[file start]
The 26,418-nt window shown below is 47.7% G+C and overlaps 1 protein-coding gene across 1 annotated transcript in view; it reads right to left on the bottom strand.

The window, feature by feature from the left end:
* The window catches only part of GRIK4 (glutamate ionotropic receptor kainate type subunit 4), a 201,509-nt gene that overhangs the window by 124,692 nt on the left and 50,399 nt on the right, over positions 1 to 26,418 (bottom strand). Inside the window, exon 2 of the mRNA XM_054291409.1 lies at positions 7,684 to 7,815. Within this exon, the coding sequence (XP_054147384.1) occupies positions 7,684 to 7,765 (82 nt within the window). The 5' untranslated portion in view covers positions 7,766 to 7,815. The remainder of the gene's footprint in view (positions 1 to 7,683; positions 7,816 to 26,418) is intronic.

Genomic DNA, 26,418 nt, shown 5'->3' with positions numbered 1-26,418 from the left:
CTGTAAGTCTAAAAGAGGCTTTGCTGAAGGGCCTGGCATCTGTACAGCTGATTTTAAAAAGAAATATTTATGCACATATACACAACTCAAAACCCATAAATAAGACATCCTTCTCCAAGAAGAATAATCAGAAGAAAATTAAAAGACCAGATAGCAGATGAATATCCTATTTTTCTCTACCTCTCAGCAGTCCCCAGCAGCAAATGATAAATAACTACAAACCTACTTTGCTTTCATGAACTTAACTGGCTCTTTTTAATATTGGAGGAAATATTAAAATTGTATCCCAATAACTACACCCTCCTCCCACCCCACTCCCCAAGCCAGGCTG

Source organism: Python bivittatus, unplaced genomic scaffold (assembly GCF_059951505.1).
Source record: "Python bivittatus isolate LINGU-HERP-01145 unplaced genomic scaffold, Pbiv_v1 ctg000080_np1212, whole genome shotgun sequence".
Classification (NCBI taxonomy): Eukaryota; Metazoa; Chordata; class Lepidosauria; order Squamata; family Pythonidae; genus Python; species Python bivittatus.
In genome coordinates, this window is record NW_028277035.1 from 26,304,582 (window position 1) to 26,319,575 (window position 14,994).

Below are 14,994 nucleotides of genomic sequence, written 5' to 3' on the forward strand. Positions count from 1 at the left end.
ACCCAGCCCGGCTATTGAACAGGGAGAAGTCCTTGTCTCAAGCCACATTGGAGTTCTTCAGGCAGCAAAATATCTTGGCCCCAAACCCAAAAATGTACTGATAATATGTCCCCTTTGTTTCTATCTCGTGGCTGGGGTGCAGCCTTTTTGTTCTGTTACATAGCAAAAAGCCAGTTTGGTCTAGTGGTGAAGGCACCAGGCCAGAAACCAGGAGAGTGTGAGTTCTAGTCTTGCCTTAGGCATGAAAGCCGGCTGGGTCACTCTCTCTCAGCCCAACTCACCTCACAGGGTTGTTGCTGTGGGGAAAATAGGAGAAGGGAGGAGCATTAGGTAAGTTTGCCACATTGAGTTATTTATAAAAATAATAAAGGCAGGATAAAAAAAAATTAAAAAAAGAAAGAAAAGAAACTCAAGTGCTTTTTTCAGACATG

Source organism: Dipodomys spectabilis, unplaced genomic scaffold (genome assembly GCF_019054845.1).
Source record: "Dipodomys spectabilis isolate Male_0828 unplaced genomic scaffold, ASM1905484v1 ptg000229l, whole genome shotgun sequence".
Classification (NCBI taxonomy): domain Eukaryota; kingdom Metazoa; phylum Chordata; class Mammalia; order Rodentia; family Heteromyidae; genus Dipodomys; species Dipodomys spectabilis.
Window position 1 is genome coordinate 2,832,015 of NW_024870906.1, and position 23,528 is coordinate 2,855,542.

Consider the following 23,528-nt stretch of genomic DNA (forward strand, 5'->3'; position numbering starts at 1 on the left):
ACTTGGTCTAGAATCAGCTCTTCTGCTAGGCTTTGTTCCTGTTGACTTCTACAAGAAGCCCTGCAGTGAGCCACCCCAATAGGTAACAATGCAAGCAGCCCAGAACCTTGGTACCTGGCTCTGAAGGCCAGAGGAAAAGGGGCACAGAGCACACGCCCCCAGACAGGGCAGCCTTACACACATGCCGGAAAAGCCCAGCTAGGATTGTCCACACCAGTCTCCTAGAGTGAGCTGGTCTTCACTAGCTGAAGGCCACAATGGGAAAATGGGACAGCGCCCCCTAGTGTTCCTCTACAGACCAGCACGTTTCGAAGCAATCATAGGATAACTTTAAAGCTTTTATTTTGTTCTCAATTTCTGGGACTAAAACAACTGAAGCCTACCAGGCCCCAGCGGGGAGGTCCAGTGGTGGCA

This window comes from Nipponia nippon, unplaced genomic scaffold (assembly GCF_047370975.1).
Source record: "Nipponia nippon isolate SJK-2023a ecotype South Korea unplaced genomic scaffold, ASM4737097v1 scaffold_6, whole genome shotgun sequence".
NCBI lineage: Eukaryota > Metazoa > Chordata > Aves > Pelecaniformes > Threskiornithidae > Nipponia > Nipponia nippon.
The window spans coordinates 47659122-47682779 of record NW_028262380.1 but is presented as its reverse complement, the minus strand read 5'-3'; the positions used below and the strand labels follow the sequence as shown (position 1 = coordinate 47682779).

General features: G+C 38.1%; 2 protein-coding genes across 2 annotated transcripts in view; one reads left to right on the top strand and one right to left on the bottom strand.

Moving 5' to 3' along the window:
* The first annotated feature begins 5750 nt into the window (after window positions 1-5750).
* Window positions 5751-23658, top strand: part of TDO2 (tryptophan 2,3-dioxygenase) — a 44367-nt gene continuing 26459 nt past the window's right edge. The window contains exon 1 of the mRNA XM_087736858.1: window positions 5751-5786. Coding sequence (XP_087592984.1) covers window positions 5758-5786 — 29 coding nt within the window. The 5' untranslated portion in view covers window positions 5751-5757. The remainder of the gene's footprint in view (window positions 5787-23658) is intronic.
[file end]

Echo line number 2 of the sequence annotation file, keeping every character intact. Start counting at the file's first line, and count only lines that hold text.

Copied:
The window, feature by feature from the left end: